An interview with David Cobb.
Another great source of information and analysis for Greens is Garlic and Grass. It's more an online magazine than a blog, which is to say it doesn't get updated very often, but when it does, it's a thing of beauty. The writers are non-partisan (it's not a Green site, per se), but very progressive, and their analysis goes deeper than most other websites you'll find.
Ken Sain has some thoughts on Green blogging, so of course I have to link back to it to close the loop. He has a nice comment about (and link to) this blog, and a good note about the need for more Green women bloggers. As an aside, this blog is set up so that any Green - man or woman - can get an account and post here. This isn't just my space, as much as it might look that way. Several other people have posted here, though their posts are buried fairly deep by now.
My only other thought on this (for the moment) is to thank Ken for being a good example of both insightful and consistent posting. Other Greens, including me, would do well to take time to post at least once a day. This is actually my fourth attempt in six years to maintain (what we now call) a blog, and it only works because I semi-consistently post to it. If you like what I write - or if you don't - leave comments, or better yet, get an account here and blog for yourself.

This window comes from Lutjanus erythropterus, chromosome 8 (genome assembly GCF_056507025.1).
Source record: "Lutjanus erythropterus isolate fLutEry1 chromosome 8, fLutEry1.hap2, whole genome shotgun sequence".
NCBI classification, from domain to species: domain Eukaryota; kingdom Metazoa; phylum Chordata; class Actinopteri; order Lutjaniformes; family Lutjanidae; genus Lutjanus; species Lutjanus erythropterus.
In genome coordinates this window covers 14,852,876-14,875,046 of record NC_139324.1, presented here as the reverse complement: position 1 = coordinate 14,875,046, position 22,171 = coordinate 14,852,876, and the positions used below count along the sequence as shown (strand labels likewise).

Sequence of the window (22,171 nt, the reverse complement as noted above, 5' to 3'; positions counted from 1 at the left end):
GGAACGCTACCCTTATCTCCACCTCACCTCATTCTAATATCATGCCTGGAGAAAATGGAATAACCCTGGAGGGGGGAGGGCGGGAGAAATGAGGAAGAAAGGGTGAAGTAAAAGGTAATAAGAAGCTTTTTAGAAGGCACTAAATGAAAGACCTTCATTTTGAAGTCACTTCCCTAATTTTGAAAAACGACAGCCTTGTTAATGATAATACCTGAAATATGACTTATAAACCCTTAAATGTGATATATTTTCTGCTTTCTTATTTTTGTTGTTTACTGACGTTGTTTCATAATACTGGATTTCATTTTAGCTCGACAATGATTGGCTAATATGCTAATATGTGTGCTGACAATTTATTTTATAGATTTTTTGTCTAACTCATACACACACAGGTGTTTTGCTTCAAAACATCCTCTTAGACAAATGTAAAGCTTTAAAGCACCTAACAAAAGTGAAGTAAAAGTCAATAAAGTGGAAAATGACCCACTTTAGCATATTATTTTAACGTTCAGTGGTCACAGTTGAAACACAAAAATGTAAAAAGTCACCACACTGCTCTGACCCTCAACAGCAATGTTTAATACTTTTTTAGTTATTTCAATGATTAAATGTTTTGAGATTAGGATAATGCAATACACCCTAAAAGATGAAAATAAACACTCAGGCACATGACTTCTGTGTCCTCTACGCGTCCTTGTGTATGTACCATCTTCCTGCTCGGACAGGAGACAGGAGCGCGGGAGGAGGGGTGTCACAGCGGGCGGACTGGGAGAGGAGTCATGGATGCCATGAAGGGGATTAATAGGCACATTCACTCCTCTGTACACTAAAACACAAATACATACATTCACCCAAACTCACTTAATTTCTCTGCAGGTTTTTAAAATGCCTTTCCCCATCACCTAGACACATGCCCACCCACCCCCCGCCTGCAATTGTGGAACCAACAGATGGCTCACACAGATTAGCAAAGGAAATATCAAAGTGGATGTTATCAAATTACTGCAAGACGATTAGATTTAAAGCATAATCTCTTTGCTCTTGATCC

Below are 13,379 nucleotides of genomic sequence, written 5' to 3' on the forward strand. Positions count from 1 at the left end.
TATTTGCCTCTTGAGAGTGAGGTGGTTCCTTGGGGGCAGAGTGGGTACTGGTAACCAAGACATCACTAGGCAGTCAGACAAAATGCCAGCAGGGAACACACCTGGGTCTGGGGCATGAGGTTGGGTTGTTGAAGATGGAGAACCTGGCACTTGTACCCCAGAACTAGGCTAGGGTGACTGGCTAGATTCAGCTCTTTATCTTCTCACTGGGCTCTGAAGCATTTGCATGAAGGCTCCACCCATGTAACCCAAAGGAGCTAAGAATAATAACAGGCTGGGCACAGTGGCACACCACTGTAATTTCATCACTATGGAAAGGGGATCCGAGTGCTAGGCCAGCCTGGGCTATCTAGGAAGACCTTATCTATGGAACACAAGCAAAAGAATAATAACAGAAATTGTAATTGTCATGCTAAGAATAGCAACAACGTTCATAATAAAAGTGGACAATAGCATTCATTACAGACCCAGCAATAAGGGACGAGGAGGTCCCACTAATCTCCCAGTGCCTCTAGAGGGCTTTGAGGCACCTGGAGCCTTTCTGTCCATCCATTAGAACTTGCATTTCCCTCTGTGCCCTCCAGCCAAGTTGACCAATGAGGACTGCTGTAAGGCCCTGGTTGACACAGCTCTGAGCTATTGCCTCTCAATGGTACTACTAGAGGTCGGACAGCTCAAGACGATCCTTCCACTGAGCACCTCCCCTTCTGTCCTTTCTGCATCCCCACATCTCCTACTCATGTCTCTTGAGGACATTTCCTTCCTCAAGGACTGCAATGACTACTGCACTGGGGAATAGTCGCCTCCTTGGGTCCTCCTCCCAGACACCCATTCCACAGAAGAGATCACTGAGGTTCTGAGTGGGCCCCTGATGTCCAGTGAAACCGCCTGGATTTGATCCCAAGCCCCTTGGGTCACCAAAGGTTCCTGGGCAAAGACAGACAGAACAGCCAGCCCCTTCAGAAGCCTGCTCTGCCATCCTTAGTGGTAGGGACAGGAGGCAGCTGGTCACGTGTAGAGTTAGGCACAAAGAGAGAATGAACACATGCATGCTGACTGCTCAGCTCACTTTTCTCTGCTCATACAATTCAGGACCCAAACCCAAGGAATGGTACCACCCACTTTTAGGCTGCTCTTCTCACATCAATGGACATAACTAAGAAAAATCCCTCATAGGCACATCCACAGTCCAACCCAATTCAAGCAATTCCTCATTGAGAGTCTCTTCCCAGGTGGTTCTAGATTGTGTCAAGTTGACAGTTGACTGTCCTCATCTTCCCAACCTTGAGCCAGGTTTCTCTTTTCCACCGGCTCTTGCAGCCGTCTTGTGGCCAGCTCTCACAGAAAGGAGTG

So you're a Green. Are you a leftist? Well... what does that mean?
Many Greens identify with the ideals of the left, and are bitterly opposed to the right, but are reluctant to cast their lot with the likes of Josef Stalin, Pol Pot, and Erich Honecker.
How to resolve this paradox?
Lawrence Lessig is probably unknown to most Greens. This is a shame, because he is on the cutting edge of creating a just, equitable, transparent and free culture for us all. His latest article is in Technology Review, but has little to do with technology.
Instead, it's about dancing, protesting, philosophy, money, books, movies, and democracy. What's the common thread between them all?
Ken Sain, the Greens' most prolific blogger, has been having a most interesting conversation with MD Green Brad Carlton. Like Ken, I don't take everything he says at face value, but neither can I dismiss it out of hand.
...here's some more on last year's convention. Specifically, my photos and a brief recounting of the events. If someone would let the webmaster(s) of the national site to point the link there towards here, I'd appreciate it.
A friend recently passed along a bit of insight he'd heard from another friend...
The three values of the French revolution were Liberté, égalité, fraternité (freedom, equality, brotherhood - or, as I like to translate it, solidarity). Well, the first wave of revolutions (France, the US, much of Latin America) was about freedom, at least for the bourgeoisie. The next wave of revolutions (Russia, selected parts of Latin America and Africa) was about equality, which is to say, freedom for the non-bourgeoisie - at least in theory.
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